As the first Australian Prime Minister to host all ASEAN Leaders in Australia, I see the potential of the ASEAN-Australia relationship to grow further still. The Special Summit will highlight three major opportunities: to strengthen our joint contribution to regional security and prosperity, to combat terrorism and violent extremism, and to secure greater opportunities for our people and businesses.
When Australia looks to safeguard its interests in a peaceful, secure and prosperous region, we naturally and increasingly look to ASEAN as an indispensable partner. Like ASEAN, Australia has stood for a region where might is not right and where inclusiveness is the norm. And, like ASEAN, Australia has worked to convene and strengthen organisations such as the East Asia Summit to help manage strategic risks. The Special Summit will open a new chapter in our dialogue, committing us to address challenges of common concern, like people-smuggling and human trafficking, maritime security and cyber security.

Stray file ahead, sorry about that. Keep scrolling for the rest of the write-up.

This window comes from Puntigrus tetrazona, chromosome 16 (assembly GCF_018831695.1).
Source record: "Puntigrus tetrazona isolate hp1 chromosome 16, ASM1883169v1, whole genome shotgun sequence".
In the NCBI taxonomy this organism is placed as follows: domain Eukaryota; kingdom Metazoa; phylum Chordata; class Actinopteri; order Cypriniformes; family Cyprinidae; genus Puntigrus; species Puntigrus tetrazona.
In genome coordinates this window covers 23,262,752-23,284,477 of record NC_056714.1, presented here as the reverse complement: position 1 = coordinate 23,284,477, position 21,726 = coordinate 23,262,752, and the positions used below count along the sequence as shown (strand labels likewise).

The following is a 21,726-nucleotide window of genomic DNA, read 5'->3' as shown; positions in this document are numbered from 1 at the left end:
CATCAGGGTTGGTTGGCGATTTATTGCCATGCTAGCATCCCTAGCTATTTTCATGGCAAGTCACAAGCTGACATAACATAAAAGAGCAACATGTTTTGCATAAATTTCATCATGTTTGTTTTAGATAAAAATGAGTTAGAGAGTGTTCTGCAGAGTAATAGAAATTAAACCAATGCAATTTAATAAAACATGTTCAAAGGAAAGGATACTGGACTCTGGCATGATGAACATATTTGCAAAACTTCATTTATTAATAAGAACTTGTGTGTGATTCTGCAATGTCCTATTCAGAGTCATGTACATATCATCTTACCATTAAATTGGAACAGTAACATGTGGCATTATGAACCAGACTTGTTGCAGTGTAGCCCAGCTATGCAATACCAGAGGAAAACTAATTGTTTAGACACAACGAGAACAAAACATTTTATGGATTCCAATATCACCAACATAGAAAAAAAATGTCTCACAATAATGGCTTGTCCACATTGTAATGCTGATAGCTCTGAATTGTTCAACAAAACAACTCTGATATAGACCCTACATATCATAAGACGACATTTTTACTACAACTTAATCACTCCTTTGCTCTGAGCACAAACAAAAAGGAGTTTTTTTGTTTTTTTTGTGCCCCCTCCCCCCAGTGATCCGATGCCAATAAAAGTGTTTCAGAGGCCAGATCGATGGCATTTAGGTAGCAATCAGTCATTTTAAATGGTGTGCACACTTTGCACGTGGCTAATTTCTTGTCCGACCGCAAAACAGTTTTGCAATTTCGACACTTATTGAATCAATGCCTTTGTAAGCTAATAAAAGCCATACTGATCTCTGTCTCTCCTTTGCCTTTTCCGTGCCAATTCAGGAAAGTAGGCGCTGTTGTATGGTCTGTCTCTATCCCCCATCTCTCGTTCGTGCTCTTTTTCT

The rising threat of terrorism is a shared, transnational challenge our region must tackle head-on together. In September 2016, at the last ASEAN-Australia Summit in Vientiane, we agreed on a Joint Declaration for Cooperation to Combat International Terrorism, to ensure that we continue to respond effectively and deepen cooperation across the region. It is essential that we sustain this.
As terrorists adapt, so must we as a region to defeat them. The scale and links between terrorist groups mean that we must work together even more closely, sharing information and lessons learned, and cooperating to keep our citizens safe.
At the ASEAN-Australia Special Summit senior officials will convene to discuss how we can work together more effectively to combat this shared and rapidly evolving threat, including through policy and law enforcement responses.